born in 1904 Brooklyn, USA
died in 1988 California, USA
. completed studies as an apprentice to Norman Bel Geddes in 1924.
. produced 250 stage sets from 1924 to 1928.
. in 1929, opened his own office for stage and industrial design activities.
. in 1929, won a "phone of the future" competition by Bell Laboratories and began working in collaboration with Bell staff resulting in the "300" tabletop telephone, which was introduced in 1937.
. in 1933, designed GE's new "flat-top" deluxe refrigerator, eliminating the previously exposed refrigeration unit by placing it beneath the cabinet.
. was featured in a 1934 article in Fortune magazine, which had a dramatic impact on the new profession.
. designed an alarm clock in 1935 and the famous Big Ben alarm clock in 1939 for Westclox.
. in 1936, designed Model 150 upright vacuum cleaner for the Hoover Company.
. in 1936, designed his Mercury steam locomotive for New York Central Railroad's Hudson Valley Line.
. in 1939, at the New York's World's Fair, designed the Democracity model in the Perisphere, representing an American city and its suburbs in 2039.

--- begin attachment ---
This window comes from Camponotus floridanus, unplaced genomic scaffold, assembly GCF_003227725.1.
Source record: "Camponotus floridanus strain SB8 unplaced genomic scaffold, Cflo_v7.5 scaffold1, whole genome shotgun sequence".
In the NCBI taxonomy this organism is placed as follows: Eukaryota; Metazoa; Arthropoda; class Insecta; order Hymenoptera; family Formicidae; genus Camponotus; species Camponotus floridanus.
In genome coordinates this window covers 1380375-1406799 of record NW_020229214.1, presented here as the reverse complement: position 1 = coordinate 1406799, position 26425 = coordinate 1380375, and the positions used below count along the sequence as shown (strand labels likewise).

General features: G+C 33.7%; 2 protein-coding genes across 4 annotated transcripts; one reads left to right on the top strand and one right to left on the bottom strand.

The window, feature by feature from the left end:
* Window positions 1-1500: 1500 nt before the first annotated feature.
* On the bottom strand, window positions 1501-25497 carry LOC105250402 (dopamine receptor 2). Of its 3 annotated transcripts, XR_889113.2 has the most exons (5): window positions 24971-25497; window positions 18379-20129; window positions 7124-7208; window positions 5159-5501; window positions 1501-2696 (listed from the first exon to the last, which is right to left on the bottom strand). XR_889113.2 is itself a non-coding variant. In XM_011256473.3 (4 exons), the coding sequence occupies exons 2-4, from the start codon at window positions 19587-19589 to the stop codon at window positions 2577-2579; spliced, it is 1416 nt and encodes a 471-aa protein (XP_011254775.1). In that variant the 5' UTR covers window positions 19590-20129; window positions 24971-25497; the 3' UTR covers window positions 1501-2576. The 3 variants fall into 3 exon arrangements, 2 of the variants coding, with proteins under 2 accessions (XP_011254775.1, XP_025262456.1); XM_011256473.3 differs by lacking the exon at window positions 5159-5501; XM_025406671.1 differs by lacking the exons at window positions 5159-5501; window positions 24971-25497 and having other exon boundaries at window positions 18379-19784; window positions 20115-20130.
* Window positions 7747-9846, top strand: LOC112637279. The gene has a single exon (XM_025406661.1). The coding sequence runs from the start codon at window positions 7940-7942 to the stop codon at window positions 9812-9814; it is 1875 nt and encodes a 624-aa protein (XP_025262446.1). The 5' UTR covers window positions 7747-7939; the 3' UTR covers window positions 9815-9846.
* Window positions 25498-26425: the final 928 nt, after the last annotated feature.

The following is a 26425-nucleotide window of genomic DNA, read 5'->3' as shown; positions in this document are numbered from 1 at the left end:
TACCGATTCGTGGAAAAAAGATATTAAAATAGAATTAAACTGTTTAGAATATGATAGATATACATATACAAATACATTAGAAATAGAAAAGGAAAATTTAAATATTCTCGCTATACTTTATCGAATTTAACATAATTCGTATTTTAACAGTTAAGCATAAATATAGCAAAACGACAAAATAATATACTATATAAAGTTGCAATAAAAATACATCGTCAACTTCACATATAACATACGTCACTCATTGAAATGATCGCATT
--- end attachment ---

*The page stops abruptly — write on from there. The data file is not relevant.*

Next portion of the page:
. became the first vice-president of The Society of Industrial Designers (SID) which was established in 1944.
. appeared on the cover of Forbes Magazine in 1951.
. in 1955, published Designing for People, an autobiography that included his "Joe" and "Josephine" anthropological charts.
. became the first president of the Industrial Design Society of America (IDSA), which was formed by the merger of IDI, ASID and IDEA.
. in 1969, retired to Pasadena, CA, but continued to serve the profession.
. in 1971, representing the American National Standards Institute (ANSI), chaired the first meeting of the International Organization of Standards Technical Committee (ISO/TC) in Berlin.
. in 1972, published Symbol Sourcebook: An Authoritative Guide to International Graphic Symbols.
. on October 5, 1972, committed suicide with his terminally-ill wife, Doris Marks, in a self-inflicted carbon monoxide poisoning.
Model 302 tabletop telephone, 1930, for Bell Laboratories
Model 150 vacuum cleaner, 1936, for the Hoover Company
Mercury train, 1936, for New York Central Railroad
The locomotive of the NYC's "Twentieth Century Limited", 1938, in New York
Democracity model city of the future, 1939, in New York World's Fair
Model A and Model B tractors, 1938, for Deere & Company
Big Ben alarm clock, 1939, for Westclox
500 desk telephone, 1949, for Bell System
T87 circular wall thermostat, 1953, for Honeywell
Princess telephone, 1959, for Bell System
Trimline desk telephone, 1965, for Bell System